On Wednesday, the Los Angeles Times urged a NO vote on Proposition A, the PERMANENT half cent increase in our already regressive sales to a staggering 9 ½%, one of the highest rates in the country.
While The Times conceded that there might be some “short term pain” if Proposition A is defeated, the Editorial Board recommended that any increase be determined by the new Mayor and the City Council which will have seven new members, and only after completing the upcoming labor negotiations with the City’s labor unions.
Any increase in the sales should also be part of a “long-term budget fix.”
On the other hand, both Mayor Villaraigosa and the Service Employees International Union have now voiced support of the increases in the sales tax.
Of course, this is no surprise. When have you ever known the Mayor and the SEIU to be against a tax hike that feathers their own nests?
However, in the case of our visionary mayor, he ditched his November demand that the City enter into public private partnerships for the Zoo and the Convention Center despite substantial savings for our cash starved City and millions in additional revenue because of better management – no doubt because of significant pressure from the leadership of the City’s civilian unions.
As for the SEIU, despite their previous posturing in opposing this regressive tax increase, its self-serving leaders now have no problem with slamming lower and middle income families to finance substantial raises for their already very well compensated members.
But the most interesting development of the week is the statement by Matt Szabo, a former Villaraigosa deputy in charge of the budget and now a very well qualified candidate to succeed Eric Garcetti, that the budget deficit of $216 million may be “overstated for the purpose of passing the sales tax.”
According to “City at a Crossroads,” the February 7 report by Miguel Santana, the City Administrative Officer, next year’s pension payments will be $45 million less than projected and revenues will be $70 to $80 million more than anticipated.
The remaining $100 million deficit can eliminated through public private partnerships for the Zoo, the Convention Center, Animal Services, the golf courses, and the operation (not the sale) of the City’s parking facilities, and by requiring modest contributions by the 70% of the City employees who pay nothing for their very generous healthcare benefits.
However, Paul Krekorian, the chair of the Budget and Finance Committee of the City Council, described plans to balance the budget without a sales tax increase as “pure nonsense.”
What is pure nonsense is the sleazy way that Proposition A was placed on the ballot in less than 10 days without any hearings of the Budget and Finance Committee.
What is pure nonsense is that the Budget and Finance Committee and the City Council did not take any input from the Neighborhood Councils and the public.
What is pure nonsense is that the City is now telling us that the more than tripling of our trash tax to pay for 10,000 cops is not enough.
What is pure nonsense is that a temporary tax increase would have had a significantly greater chance of voter approval.
What is pure nonsense is that we do not need a PERMANENT tax increase to solve a temporary problem.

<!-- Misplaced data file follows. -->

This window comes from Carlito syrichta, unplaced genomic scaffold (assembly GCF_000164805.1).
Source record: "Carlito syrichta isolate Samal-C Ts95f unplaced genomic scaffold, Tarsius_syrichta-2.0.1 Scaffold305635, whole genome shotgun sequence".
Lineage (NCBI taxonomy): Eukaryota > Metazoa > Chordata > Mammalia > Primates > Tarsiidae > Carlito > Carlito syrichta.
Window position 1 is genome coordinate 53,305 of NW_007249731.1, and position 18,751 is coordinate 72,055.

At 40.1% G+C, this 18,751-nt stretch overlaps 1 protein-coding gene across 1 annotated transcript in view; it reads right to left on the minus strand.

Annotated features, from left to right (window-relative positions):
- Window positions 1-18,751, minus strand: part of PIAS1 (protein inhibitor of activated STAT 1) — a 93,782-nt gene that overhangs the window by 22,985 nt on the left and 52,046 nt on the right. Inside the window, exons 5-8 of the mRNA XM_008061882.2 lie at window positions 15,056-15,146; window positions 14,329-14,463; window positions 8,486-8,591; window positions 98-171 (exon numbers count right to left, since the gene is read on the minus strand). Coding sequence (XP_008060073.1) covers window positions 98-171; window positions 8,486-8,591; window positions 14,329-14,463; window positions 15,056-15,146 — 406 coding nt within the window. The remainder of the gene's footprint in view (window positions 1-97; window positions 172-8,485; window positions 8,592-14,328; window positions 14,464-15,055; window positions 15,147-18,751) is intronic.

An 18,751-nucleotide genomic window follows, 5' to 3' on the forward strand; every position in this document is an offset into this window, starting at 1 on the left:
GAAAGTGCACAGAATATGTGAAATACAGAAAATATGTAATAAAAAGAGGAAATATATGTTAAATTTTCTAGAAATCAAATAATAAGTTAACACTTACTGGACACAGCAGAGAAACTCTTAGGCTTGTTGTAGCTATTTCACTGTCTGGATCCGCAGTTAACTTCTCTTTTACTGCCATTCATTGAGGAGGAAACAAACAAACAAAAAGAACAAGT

What is pure nonsense is this half cent increase to 9½% is very regressive, especially in the City of Los Angeles where the average per capita income is $28,000 a year compared to the average City salary of over $82,000, and this does not include phenomenally generous benefits.
What is pure nonsense is that the City Council did not consider the negative impact of this half cent increase in the sales tax to an unbelievable 9½% on retail sales, its already business unfriendly reputation, and on investment that leads to more well-paying middle class jobs.
What is pure nonsense is that the $200 million tax increase does not even begin to cover the $768 million increase in salaries, benefits, and pension contributions over the next four years.
What is pure nonsense is that the City has not implemented any meaningful budget, pension, or work place reform, despite bogus claims to the contrary.
What is pure nonsense is that this tax increase finances only a portion of the 35% increase in salaries that were a payoff to the campaign funding union leadership.
What is pure nonsense is that the Mayor and the City Council are trying to extort us by threatening our public safety when the budget could be balanced without layoffs.
What is pure nonsense is that the City would increase our taxes before they have a new contract with its very aggressive unions.
What is pure nonsense is that the City with its $7.2 billion budget does not engage in strategic planning.
And what is pure nonsense is that the City Council is not willing to place charter amendment on the ballot that requires the City to LIVE WITHIN ITS MEANS.
What does make sense is the final paragraph of the editorial where The Times urges a NO vote on Proposition A.
City Council President Herb Wesson and CAO Miguel Santana “may be right that defeating Proposition A would lead to short-term pain. Indeed, the new city leadership [a new mayor and seven new Council Members] may ultimately find that higher sales taxes are a necessary part of the long-term budget fix. But they should have the chance to make that call – after getting through the coming contract negotiations – because the city’s structural budget problems will soon be theirs to solve.”
On March 5, it makes sense to Vote NO on Proposition A, the half cent increase in our already regressive sales tax to a job killer 9½%, one of the highest rates in the country.
Crossposted on City Watch